Over the many years I have been an audio engineer I have had the privilege of running sound at thousands of shows of varying types. From large format road concerts, to classical quartets, singer-song writers, D.J.s and even corporate events one fact never fails. There are always inputs on the sound board that need either a little more juice to get the signal to house or need to be padded down in gain and grounded to keep from blowing things up. As I would approach the stage with my direct Injection Box in hand the question of “What’s that thing for?” would inevitably come to bear. In this article we are going to not only explain what a Direct Injection or “D.I.” Box is; what it is used for and why it is an important part of any band, or DJs gear collection.
Let’s start off with a few reasons you may have to use a DI box. For example, the capacitance of cables reacts with source and destination impedances, forming a low‑pass filter. When dealing with high impedances and long cables, this only gets worse, curtailing the high end of the signal. The relatively low impedance created when the signal passes through a DI box enables you to work with long cables without problems.
Secondly, sending a balanced signal to a line level signal or instrument level signal to a microphone level input through a DI box means that RF (Radio Frequency) and EM (Electro Magnetic) interference breaking into the cable can be largely rejected, which is very handy in a hostile and unpredictable environment in which there will be lighting interference and who knows what else. Mic signals are generally balanced, whereas instrument line signals are not.
Thirdly, most PA systems are set up with a mic‑level snake from stage to mixer, and it’s just a lot more convenient, and faster, to rig to work entirely with mic‑level signals rather than a mix of mic and line.
Finally, the balancing transformer in the DI box also provides galvanic isolation between stage equipment and PA equipment, helping to avoid ground‑loop problems and potential electrical safety issues under fault conditions.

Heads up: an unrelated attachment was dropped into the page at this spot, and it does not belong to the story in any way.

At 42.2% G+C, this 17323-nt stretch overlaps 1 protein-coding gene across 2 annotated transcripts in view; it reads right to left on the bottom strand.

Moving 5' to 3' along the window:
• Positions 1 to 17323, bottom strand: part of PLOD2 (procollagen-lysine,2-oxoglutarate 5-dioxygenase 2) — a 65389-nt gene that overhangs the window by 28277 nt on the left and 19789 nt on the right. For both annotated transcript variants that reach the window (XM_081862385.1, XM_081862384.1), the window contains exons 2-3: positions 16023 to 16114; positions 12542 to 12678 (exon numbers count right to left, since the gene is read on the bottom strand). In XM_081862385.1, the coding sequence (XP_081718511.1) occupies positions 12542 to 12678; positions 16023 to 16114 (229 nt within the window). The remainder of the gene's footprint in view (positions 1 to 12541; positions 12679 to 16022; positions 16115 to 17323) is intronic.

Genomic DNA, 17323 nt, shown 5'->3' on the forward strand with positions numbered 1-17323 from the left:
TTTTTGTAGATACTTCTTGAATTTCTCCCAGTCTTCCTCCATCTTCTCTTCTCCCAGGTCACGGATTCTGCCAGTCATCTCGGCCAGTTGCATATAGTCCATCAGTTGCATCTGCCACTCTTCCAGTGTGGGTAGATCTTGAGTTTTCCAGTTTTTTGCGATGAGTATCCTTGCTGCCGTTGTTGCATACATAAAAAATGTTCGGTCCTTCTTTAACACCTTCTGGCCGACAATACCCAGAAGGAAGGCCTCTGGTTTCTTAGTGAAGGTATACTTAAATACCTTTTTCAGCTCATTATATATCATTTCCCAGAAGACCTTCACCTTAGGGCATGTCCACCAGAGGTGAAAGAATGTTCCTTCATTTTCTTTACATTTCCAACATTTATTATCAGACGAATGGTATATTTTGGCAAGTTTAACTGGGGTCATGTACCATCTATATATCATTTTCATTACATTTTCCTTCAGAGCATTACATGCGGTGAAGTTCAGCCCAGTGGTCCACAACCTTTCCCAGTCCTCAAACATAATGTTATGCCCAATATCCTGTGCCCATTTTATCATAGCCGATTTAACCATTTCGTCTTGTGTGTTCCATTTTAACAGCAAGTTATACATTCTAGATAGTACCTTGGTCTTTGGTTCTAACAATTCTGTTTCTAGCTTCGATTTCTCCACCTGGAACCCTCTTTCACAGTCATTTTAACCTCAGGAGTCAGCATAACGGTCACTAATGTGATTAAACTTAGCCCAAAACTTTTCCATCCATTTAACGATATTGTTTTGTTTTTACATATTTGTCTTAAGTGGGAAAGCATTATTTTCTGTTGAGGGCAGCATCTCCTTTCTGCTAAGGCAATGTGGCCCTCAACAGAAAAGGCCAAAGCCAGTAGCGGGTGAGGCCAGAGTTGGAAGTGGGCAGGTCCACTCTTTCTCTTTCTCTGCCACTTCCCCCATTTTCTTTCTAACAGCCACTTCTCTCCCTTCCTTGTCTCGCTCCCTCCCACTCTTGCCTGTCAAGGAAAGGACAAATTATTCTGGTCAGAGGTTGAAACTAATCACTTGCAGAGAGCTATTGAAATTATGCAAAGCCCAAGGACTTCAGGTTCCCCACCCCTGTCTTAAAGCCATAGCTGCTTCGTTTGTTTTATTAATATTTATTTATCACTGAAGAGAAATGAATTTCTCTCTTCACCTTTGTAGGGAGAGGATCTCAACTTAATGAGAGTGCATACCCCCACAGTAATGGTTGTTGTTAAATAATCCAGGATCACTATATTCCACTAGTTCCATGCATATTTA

Now that we have covered a few reasons to use a DI Box in your signal path let’s get into what kind of sources should be plugged into a DI before going through your sound board.
One of the more common uses of a DI is in connecting more acoustic instruments; these are generally fitted with piezo pickups or contact mics, similar to many acoustic guitars with fitted pickups. The output from the control or interface box of such instruments will usually be ‘instrument level’, much the same as a guitar and again will require a DI box. Some unusual instruments, such as harps, can be fitted with piezo pickups or contact mics, whose outputs are usually at ‘instrument’ level, and will therefore require a DI box to convert them to microphone level to provide for a cleaner and more useable signal. This particular use can also be applied to electric guitars being plugged directly into a sound board when no amplifier is available…it’s not necessarily the preferred means of amplifying an electric guitar, but it definitely has its uses such as providing a clean effects signal to board in addition to a mic’d up amplifier for additional definition of sound. This is a technique frequently used for recording applications.